Telford hospital taking part in new Covid vaccine study for pregnant women

Telford's Princess Royal Hospital is taking part in a new government-funded clinical trial investigating the best Covid vaccine dose interval for pregnant women.

The study will look at the best gap to leave between Covid jabs for pregnant women
The study will look at the best gap to leave between Covid jabs for pregnant women

More than 600 pregnant women will be recruited in Shropshire and a dozen other areas of the country as part of the new study which will look at what is the optimum time to leave between the first and second doses.

Following 130,000 pregnant women being vaccinated in the US and no safety concerns being raised, the Pfizer and Moderna vaccines were recommended by the independent experts at the Joint Committee on Vaccination and Immunisation for pregnant women in the UK.

Almost 52,000 pregnant women in England have now been vaccinated – similarly, with no safety concerns reported.

Princess Royal Hospital, Telford

Data published last week by NHS England and the University of Oxford also shows no pregnant women who have had both doses of a vaccine have been admitted to hospital with Covid-19.

Only three have been admitted after having their first dose, meaning 98 per cent of those admitted to hospital have not received a jab.

The Preg-CoV study, backed by £7.5 million of government funding and led by St George’s, University of London, will provide vital clinical trial data on the immune response to vaccination at different dose intervals – either four to six weeks or eight to 12 weeks.

This data will help determine the best dosage interval and help to understand about how the vaccine works to protect pregnant mothers and their babies against Covid-19.

Minister for Covid-19 vaccine deployment Nadhim Zahawi said: "Pregnant women are more likely to get seriously ill from Covid-19 and we know that vaccines are safe for them and make a huge difference – in fact no pregnant woman with two jabs has required hospitalisation with Covid-19.

"This government-backed trial will provide more data about how we can best protect pregnant women and their babies, and we can use this evidence to inform future vaccination programmes.

"I encourage anyone who is pregnant and eligible to sign-up and contribute to research that will save lives for years to come."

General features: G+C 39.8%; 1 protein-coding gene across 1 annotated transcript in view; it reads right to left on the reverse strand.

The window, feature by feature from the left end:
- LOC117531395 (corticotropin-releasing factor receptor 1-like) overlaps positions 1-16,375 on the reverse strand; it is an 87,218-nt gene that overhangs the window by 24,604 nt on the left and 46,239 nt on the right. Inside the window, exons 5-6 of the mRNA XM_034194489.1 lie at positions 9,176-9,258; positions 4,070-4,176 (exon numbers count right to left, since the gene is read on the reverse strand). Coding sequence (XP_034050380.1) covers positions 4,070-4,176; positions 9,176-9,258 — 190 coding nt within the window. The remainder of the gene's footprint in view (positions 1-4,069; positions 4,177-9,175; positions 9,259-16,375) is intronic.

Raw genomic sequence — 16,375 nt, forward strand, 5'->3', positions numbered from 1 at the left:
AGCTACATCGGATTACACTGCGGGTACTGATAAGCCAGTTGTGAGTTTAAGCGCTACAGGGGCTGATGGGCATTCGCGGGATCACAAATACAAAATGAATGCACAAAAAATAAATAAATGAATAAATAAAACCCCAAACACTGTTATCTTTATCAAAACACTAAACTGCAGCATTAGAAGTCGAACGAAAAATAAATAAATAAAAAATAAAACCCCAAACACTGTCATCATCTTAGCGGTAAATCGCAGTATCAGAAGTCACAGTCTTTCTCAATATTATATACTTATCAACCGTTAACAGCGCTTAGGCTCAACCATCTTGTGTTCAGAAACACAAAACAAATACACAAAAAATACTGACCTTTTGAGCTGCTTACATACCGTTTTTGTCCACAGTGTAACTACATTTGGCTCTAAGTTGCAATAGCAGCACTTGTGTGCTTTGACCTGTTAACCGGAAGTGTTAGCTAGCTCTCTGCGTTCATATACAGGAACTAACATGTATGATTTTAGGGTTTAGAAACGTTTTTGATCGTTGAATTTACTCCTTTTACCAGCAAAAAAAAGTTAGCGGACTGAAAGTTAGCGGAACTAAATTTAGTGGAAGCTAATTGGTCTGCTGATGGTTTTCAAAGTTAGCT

The trial will involve over 600 pregnant women being vaccinated with either the Pfizer or the Moderna vaccine.

They will be closely monitored by health professionals throughout their pregnancy and following the birth.

Participants will need to be between 18 and 44-years-old, have no health conditions and be between 13 and 34 weeks pregnant on the day of vaccination.

They will receive two doses of a vaccine – or one dose if they’ve already had their first – at either the shorter interval of four to six weeks, or the longer interval of eight to 12 weeks.

They will be scheduled to attend nine visits in total and will be required to complete an electronic diary between visits on any symptoms.

They will also be given a 24-hour mobile number so they can contact one of the trial team at any time if they have concerns.

The scientists behind the trial will analyse blood samples from the participants and one blood sample from their newborn babies, alongside samples from breast milk.

They will use the samples to help understand more about how the vaccines are protecting these individuals from Covid-19, with initial results expected by the end of the year.

The study is open for applications from volunteers, with vaccinations set to start from mid-August.

The trial will be run across 13 National Institute for Health Research sites in England, including Princess Royal Hospital in Telford.

Volunteers can sign up at vaccine.ac.uk/research/preg-cov-trial

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